Monday, 10 June 2013

Canned Hunting in South Africa

More lions live in captivity than do in the wild (5000 v. 2000).
Today, instead of allowing lions to remain "The King of the Jungle," they have been reduced to mere commodities. Canned hunting is a trophy hunt in which lions that were previously bred in captivity and then released into the wild are targeted by hunters who pay tens of thousands of dollars to obtain access to these animals. These lions are typically not as accustomed to living in the wild thus are not as vigilant, alert, and aggressive as wild lions and cannot protect themselves as efficiently. Canned hunting is practiced wildly throughout South Africa, bringing an enormous amount of money to farms that breed lions. In my opinion, it is extremely unethical and another way in which humans are destroying African wildlife.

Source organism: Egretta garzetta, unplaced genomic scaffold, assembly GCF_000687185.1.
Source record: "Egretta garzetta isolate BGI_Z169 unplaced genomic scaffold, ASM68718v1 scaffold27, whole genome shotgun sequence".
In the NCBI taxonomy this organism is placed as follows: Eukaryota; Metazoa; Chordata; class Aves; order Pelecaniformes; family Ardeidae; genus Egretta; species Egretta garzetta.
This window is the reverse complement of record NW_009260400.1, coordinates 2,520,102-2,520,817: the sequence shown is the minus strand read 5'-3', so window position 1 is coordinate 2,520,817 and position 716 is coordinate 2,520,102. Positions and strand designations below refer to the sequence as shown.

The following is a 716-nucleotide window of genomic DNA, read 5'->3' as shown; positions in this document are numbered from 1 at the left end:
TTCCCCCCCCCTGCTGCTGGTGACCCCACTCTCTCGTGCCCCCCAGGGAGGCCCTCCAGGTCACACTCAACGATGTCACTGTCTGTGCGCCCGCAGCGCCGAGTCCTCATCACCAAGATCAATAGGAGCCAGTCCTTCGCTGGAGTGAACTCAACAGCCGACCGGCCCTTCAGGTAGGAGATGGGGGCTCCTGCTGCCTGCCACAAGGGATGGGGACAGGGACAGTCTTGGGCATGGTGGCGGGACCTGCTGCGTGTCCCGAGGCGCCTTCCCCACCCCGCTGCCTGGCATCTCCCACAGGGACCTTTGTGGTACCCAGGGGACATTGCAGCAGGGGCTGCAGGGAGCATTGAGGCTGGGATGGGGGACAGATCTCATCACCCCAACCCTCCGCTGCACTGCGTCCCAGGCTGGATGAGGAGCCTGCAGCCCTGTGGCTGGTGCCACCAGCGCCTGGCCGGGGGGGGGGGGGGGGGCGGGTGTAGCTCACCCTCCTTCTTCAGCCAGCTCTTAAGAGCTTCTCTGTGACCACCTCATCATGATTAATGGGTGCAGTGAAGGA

Today, there are over 160 farms legally breeding lions, with many of them engaging or selling their cats to programs that engage in canned hunting. Each year, hundreds of lions are killed in trophy hunts. Canned hunting was banned in South Africa under a 2007 government regulation that made the hunting of lions released into the wild less than 24 months prior illegal. However, the regulation was struck down in 2010 as a result of the protests of special interest groups.

The idea of breeding lions just to kill them--trophy hunting--is inhumane to say the least. The South African government must act quickly in order to curb this practice. With the numbers of lions dwindling every year, it is important that conservations fulfill their purpose to conserve the animals that they breed and nurse to health.


No comments:

Post a Comment